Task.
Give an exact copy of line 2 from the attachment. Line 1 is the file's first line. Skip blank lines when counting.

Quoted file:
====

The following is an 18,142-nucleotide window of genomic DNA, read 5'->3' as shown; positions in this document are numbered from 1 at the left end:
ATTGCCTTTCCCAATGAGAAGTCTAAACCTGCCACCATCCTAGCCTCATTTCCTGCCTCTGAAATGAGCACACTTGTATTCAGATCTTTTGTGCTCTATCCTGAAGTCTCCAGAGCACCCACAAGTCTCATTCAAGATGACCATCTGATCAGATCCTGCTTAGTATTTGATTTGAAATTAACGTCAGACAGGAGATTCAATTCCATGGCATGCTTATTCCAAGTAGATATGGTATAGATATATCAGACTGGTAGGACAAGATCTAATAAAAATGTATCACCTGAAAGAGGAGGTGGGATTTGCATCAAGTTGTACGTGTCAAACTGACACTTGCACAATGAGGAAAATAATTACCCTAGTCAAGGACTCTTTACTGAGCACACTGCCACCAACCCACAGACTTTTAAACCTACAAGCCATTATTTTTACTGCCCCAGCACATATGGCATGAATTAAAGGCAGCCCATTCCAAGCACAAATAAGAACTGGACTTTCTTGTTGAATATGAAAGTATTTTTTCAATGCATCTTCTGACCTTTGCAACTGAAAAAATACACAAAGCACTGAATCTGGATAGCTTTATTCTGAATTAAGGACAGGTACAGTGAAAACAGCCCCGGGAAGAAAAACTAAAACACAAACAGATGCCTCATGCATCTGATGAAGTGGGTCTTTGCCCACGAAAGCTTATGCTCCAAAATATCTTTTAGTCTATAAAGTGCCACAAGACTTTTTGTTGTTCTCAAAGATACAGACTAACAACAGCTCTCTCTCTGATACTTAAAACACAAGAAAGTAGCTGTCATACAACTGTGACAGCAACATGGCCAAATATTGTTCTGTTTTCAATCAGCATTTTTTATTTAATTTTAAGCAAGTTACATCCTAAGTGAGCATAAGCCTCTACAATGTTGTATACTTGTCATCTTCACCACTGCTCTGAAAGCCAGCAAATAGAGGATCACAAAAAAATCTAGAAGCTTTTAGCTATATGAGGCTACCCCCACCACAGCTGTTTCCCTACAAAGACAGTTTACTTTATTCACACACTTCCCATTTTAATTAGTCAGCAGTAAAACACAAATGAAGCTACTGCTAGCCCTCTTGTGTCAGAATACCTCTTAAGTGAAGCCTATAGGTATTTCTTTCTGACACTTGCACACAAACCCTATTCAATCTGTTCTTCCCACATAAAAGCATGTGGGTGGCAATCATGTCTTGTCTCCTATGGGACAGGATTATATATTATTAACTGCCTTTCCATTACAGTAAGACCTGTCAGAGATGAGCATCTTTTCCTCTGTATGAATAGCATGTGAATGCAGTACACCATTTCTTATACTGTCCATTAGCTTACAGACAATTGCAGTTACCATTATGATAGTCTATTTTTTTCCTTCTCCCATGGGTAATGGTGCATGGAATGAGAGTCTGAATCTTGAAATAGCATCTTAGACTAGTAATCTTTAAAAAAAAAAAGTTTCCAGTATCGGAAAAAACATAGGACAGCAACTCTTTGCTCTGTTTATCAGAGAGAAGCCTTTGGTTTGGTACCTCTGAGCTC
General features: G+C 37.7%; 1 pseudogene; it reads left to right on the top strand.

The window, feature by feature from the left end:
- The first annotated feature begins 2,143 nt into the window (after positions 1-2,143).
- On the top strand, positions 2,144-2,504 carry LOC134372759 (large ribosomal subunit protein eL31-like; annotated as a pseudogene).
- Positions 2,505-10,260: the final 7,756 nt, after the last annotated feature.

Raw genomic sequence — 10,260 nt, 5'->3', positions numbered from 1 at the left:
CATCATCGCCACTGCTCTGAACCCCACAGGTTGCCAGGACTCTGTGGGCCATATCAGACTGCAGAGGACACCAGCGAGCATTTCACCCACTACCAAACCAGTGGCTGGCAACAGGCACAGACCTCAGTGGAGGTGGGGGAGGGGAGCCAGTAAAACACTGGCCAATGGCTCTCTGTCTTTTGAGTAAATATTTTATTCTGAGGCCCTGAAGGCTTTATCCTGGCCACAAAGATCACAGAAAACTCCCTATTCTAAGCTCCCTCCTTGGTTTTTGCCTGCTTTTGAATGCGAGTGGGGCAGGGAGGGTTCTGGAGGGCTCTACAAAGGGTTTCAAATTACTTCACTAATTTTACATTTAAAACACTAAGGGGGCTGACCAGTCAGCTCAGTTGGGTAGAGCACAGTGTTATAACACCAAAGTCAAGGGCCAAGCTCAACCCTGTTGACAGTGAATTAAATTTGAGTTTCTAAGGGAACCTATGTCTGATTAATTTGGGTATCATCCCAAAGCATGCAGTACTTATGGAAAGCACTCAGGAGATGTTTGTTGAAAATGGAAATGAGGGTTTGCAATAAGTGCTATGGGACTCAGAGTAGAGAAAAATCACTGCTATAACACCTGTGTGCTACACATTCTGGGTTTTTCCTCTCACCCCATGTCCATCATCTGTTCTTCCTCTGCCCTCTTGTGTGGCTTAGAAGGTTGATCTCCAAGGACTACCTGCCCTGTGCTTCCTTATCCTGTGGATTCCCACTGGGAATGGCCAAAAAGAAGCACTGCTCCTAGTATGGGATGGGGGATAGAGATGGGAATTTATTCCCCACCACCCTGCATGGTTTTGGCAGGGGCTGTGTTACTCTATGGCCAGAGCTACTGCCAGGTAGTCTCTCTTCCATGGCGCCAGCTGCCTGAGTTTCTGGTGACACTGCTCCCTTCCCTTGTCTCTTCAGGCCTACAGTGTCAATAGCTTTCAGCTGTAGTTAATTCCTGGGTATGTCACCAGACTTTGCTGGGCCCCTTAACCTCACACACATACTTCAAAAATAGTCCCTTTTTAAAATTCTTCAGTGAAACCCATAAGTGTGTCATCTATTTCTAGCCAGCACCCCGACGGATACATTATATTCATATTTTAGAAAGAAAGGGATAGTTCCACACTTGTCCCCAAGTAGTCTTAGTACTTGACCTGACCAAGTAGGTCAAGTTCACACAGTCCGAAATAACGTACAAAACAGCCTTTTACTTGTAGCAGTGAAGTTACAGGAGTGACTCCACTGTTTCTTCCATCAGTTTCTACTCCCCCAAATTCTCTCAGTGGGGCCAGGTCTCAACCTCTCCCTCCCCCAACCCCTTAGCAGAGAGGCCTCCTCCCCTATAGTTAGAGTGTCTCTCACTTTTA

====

ATTGCCTTTCCCAATGAGAAGTCTAAACCTGCCACCATCCTAGCCTCATTTCCTGCCTCTGAAATGAGCACACTTGTATTCAGATCTTTTGTGCTCTATCCTGAAGTCTCCAGAGCACCCACAAGTCTCATTCAAGATGACCATCTGATCAGATCCTGCTTAGTATTTGATTTGAAATTAACGTCAGACAGGAGATTCAATTCCATGGCATGCTTATTCCAAGTAGATATGGTATAGATATATCAGACTGGTAGGACAAGATCTAATAAAAATGTATCACCTGAAAGAGGAGGTGGGATTTGCATCAAGTTGTACGTGTCAAACTGACACTTGCACAATGAGGAAAATAATTACCCTAGTCAAGGACTCTTTACTGAGCACACTGCCACCAACCCACAGACTTTTAAACCTACAAGCCATTATTTTTACTGCCCCAGCACATATGGCATGAATTAAAGGCAGCCCATTCCAAGCACAAATAAGAACTGGACTTTCTTGTTGAATATGAAAGTATTTTTTCAATGCATCTTCTGACCTTTGCAACTGAAAAAATACACAAAGCACTGAATCTGGATAGCTTTATTCTGAATTAAGGACAGGTACAGTGAAAACAGCCCCGGGAAGAAAAACTAAAACACAAACAGATGCCTCATGCATCTGATGAAGTGGGTCTTTGCCCACGAAAGCTTATGCTCCAAAATATCTTTTAGTCTATAAAGTGCCACAAGACTTTTTGTTGTTCTCAAAGATACAGACTAACAACAGCTCTCTCTCTGATACTTAAAACACAAGAAAGTAGCTGTCATACAACTGTGACAGCAACATGGCCAAATATTGTTCTGTTTTCAATCAGCATTTTTTATTTAATTTTAAGCAAGTTACATCCTAAGTGAGCATAAGCCTCTACAATGTTGTATACTTGTCATCTTCACCACTGCTCTGAAAGCCAGCAAATAGAGGATCACAAAAAAATCTAGAAGCTTTTAGCTATATGAGGCTACCCCCACCACAGCTGTTTCCCTACAAAGACAGTTTACTTTATTCACACACTTCCCATTTTAATTAGTCAGCAGTAAAACACAAATGAAGCTACTGCTAGCCCTCTTGTGTCAGAATACCTCTTAAGTGAAGCCTATAGGTATTTCTTTCTGACACTTGCACACAAACCCTATTCAATCTGTTCTTCCCACATAAAAGCATGTGGGTGGCAATCATGTCTTGTCTCCTATGGGACAGGATTATATATTATTAACTGCCTTTCCATTACAGTAAGACCTGTCAGAGATGAGCATCTTTTCCTCTGTATGAATAGCATGTGAATGCAGTACACCATTTCTTATACTGTCCATTAGCTTACAGACAATTGCAGTTACCATTATGATAGTCTATTTTTTTCCTTCTCCCATGGGTAATGGTGCATGGAATGAGAGTCTGAATCTTGAAATAGCATCTTAGACTAGTAATCTTTAAAAAAAAAAAGTTTCCAGTATCGGAAAAAACATAGGACAGCAACTCTTTGCTCTGTTTATCAGAGAGAAGCCTTTGGTTTGGTACCTCTGAGCTC